Tuesday, March 6, 2012

The Question

The ANSWER is "Draw"!  Draw anything, -  Any time!  Every time!

The question? - Much the same as that old one about how to get to Lincoln Center! (Or is that Carnegie Hall?)  It's always practice, practice and more practice!  It's not always the immediate result that's important so much as the fact that you are constantly looking and drawing!

The silver sugar bowl drawing on the right isn't perfect by any measure, - just a quick sketch while waiting for my coffee!   It's the result of a few minutes with pen in hand.  There is some severe distortion but hey, who's to say it wasn't previously damaged rather than poorly drawn?

The two drawings, above and directly below, were made with ordinary ball point pen.. As you may have gathered earlier, this is not my favorite drawing instrument. It was what I had at to work with at the time. I have to admit it works here! My favorite is the smooth ink pen I used on the "portrait" here on the left. I find "models" like her  in meetings, concerts, waiting rooms, etc. 


Anything in sight is good subject matter! It doesn't really matter at all what the subject is or what instrument you use on such occasions just as long as you put the time in to develop your skill. Pen, pencil or a combined  pen AND pencil like the SUV drawing here, - it doesn't matter! Use what you have!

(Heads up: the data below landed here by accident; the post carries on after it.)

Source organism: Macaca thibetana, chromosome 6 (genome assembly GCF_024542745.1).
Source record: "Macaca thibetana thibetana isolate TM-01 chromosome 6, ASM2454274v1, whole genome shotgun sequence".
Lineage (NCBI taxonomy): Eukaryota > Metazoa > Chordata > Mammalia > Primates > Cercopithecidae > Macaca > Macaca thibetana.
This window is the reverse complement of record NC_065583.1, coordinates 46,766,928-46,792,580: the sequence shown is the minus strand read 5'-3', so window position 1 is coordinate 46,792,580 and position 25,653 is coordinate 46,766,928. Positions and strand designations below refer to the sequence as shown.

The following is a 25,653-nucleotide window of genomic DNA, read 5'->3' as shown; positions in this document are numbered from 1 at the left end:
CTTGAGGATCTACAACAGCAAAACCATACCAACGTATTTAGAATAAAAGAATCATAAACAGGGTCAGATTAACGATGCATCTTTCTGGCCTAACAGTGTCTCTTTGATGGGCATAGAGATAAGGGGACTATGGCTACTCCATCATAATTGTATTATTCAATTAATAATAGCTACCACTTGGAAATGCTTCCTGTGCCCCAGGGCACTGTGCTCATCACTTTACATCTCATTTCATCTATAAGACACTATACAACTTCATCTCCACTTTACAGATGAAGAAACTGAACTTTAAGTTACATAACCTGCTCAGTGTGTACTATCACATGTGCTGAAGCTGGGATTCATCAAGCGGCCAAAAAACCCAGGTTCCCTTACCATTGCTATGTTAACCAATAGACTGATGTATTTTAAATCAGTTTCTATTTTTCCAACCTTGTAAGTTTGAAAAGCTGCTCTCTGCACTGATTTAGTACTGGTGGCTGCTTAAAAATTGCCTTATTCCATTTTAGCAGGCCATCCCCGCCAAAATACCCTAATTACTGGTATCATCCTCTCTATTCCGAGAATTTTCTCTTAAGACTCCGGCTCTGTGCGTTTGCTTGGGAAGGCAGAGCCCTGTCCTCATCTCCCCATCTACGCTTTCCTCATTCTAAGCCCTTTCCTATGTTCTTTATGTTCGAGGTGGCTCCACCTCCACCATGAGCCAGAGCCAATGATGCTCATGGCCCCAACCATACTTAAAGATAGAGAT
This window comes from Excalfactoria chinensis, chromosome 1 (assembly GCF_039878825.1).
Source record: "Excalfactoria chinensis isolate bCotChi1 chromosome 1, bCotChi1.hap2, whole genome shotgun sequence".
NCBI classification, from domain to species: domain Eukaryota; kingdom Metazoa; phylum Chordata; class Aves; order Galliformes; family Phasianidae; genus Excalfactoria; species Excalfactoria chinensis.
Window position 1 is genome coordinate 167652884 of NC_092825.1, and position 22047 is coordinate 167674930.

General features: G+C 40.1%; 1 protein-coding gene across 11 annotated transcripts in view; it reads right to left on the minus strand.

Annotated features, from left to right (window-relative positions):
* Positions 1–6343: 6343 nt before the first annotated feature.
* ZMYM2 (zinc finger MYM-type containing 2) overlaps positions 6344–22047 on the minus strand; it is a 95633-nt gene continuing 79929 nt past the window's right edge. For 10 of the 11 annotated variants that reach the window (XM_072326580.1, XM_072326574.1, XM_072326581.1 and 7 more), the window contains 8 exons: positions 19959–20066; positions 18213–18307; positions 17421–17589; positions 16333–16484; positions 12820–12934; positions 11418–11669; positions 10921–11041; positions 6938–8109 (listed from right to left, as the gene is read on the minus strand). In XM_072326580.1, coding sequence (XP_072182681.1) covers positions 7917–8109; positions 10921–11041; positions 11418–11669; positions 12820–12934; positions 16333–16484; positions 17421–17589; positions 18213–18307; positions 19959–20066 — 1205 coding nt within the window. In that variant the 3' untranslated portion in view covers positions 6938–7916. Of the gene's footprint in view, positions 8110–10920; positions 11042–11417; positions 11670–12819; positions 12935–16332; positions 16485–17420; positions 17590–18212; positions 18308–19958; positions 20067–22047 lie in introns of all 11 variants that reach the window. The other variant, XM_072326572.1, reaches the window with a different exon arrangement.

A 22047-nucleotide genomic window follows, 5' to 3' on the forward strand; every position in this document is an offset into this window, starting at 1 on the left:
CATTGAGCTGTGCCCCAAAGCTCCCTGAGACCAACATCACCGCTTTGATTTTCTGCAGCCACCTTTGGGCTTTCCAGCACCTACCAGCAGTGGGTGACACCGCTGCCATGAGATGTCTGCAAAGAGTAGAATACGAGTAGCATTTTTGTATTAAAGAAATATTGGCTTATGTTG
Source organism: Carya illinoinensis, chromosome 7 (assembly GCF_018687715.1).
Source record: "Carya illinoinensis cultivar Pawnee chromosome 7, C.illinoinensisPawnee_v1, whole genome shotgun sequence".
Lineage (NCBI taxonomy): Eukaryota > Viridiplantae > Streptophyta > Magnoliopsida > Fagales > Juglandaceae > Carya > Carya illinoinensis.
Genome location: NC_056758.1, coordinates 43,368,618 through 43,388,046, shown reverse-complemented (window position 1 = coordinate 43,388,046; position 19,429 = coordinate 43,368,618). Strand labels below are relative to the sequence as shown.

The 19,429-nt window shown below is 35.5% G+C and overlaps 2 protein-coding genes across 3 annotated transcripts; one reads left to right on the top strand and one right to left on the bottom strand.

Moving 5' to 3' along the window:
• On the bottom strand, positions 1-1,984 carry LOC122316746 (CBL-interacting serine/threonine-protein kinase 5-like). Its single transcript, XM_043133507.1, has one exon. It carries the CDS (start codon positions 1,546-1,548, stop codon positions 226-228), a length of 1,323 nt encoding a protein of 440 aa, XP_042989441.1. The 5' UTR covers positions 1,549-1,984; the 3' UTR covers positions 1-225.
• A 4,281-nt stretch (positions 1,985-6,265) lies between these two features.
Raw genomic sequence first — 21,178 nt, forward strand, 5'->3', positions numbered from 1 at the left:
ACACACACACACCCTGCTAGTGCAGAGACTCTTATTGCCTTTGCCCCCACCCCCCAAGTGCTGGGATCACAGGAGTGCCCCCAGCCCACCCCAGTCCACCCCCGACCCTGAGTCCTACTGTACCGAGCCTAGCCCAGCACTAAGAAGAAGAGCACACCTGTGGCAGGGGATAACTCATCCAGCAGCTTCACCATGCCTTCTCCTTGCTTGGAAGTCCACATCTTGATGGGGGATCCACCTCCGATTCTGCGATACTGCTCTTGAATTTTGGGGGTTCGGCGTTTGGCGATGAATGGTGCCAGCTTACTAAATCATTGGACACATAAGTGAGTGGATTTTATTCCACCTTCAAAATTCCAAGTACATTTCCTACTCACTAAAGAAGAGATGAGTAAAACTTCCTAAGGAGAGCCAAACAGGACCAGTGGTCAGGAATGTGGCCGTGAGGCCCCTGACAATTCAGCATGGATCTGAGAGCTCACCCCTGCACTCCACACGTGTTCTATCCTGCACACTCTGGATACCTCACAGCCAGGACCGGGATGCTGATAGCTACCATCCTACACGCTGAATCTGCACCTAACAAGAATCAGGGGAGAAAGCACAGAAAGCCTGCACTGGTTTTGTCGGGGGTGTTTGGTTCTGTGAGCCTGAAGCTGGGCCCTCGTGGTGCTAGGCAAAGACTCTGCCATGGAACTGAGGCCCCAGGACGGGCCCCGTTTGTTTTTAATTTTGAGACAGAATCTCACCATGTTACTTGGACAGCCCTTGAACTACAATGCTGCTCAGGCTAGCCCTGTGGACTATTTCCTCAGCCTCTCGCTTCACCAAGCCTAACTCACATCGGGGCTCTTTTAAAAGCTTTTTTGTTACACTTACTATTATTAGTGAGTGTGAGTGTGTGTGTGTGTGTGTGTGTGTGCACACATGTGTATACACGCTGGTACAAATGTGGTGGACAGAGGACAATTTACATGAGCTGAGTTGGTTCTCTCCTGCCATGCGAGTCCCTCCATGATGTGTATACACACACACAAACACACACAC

I do have to confess: in this piece the penciled sky and cloud background was not done on site as the inked parts were. I did it later in order to show an example of combined media.  (I've told you now, so there's no deception. Don't point that finger at me!)

This very quick tree drawing was done with the stump of a soft pencil,  - It likely took little more than a minute. I was trying to capture the look of the sun behind the leafy tree.  I didn't quite get down what I saw but I tried! 

Be ready to draw anytime. Have a sketchbook with you, ready to take advantage of any odd moment that other- wise might be wasted.

               Just do it!

                     "Open your eyes and draw, look, look, look."   George Weymouth

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